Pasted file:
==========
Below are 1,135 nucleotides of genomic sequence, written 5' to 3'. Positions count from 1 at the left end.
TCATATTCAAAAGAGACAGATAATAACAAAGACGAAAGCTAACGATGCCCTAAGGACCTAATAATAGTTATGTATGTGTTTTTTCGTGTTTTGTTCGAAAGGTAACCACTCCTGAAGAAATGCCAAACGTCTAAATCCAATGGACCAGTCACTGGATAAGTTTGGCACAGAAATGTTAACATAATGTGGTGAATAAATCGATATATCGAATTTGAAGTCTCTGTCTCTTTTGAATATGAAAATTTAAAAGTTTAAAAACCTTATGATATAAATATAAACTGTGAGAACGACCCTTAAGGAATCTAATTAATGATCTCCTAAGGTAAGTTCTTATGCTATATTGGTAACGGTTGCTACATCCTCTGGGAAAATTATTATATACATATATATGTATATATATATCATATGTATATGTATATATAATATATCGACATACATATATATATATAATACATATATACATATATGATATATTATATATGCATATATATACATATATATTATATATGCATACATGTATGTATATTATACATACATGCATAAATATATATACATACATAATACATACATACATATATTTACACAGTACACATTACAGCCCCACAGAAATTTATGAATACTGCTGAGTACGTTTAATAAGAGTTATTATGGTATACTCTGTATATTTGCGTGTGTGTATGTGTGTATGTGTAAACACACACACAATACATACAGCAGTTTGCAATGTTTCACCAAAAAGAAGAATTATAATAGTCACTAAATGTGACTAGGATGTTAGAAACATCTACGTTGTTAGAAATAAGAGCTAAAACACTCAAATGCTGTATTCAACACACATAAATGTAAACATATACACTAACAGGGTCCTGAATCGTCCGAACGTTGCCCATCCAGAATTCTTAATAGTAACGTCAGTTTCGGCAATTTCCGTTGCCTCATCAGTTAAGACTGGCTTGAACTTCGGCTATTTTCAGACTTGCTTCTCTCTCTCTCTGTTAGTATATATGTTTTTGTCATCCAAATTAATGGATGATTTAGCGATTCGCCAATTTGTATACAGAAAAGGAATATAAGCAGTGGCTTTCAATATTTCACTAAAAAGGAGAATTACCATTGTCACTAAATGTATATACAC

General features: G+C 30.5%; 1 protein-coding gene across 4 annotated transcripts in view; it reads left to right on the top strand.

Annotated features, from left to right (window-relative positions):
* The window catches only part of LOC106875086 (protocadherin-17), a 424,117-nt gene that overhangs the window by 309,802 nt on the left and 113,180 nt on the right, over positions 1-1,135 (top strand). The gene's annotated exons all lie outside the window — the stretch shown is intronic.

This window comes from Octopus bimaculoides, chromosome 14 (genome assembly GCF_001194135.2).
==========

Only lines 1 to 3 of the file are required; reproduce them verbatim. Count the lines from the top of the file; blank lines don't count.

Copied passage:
Below are 1,135 nucleotides of genomic sequence, written 5' to 3'. Positions count from 1 at the left end.
TCATATTCAAAAGAGACAGATAATAACAAAGACGAAAGCTAACGATGCCCTAAGGACCTAATAATAGTTATGTATGTGTTTTTTCGTGTTTTGTTCGAAAGGTAACCACTCCTGAAGAAATGCCAAACGTCTAAATCCAATGGACCAGTCACTGGATAAGTTTGGCACAGAAATGTTAACATAATGTGGTGAATAAATCGATATATCGAATTTGAAGTCTCTGTCTCTTTTGAATATGAAAATTTAAAAGTTTAAAAACCTTATGATATAAATATAAACTGTGAGAACGACCCTTAAGGAATCTAATTAATGATCTCCTAAGGTAAGTTCTTATGCTATATTGGTAACGGTTGCTACATCCTCTGGGAAAATTATTATATACATATATATGTATATATATATCATATGTATATGTATATATAATATATCGACATACATATATATATATAATACATATATACATATATGATATATTATATATGCATATATATACATATATATTATATATGCATACATGTATGTATATTATACATACATGCATAAATATATATACATACATAATACATACATACATATATTTACACAGTACACATTACAGCCCCACAGAAATTTATGAATACTGCTGAGTACGTTTAATAAGAGTTATTATGGTATACTCTGTATATTTGCGTGTGTGTATGTGTGTATGTGTAAACACACACACAATACATACAGCAGTTTGCAATGTTTCACCAAAAAGAAGAATTATAATAGTCACTAAATGTGACTAGGATGTTAGAAACATCTACGTTGTTAGAAATAAGAGCTAAAACACTCAAATGCTGTATTCAACACACATAAATGTAAACATATACACTAACAGGGTCCTGAATCGTCCGAACGTTGCCCATCCAGAATTCTTAATAGTAACGTCAGTTTCGGCAATTTCCGTTGCCTCATCAGTTAAGACTGGCTTGAACTTCGGCTATTTTCAGACTTGCTTCTCTCTCTCTCTGTTAGTATATATGTTTTTGTCATCCAAATTAATGGATGATTTAGCGATTCGCCAATTTGTATACAGAAAAGGAATATAAGCAGTGGCTTTCAATATTTCACTAAAAAGGAGAATTACCATTGTCACTAAATGTATATACAC

General features: G+C 30.5%; 1 protein-coding gene across 4 annotated transcripts in view; it reads left to right on the top strand.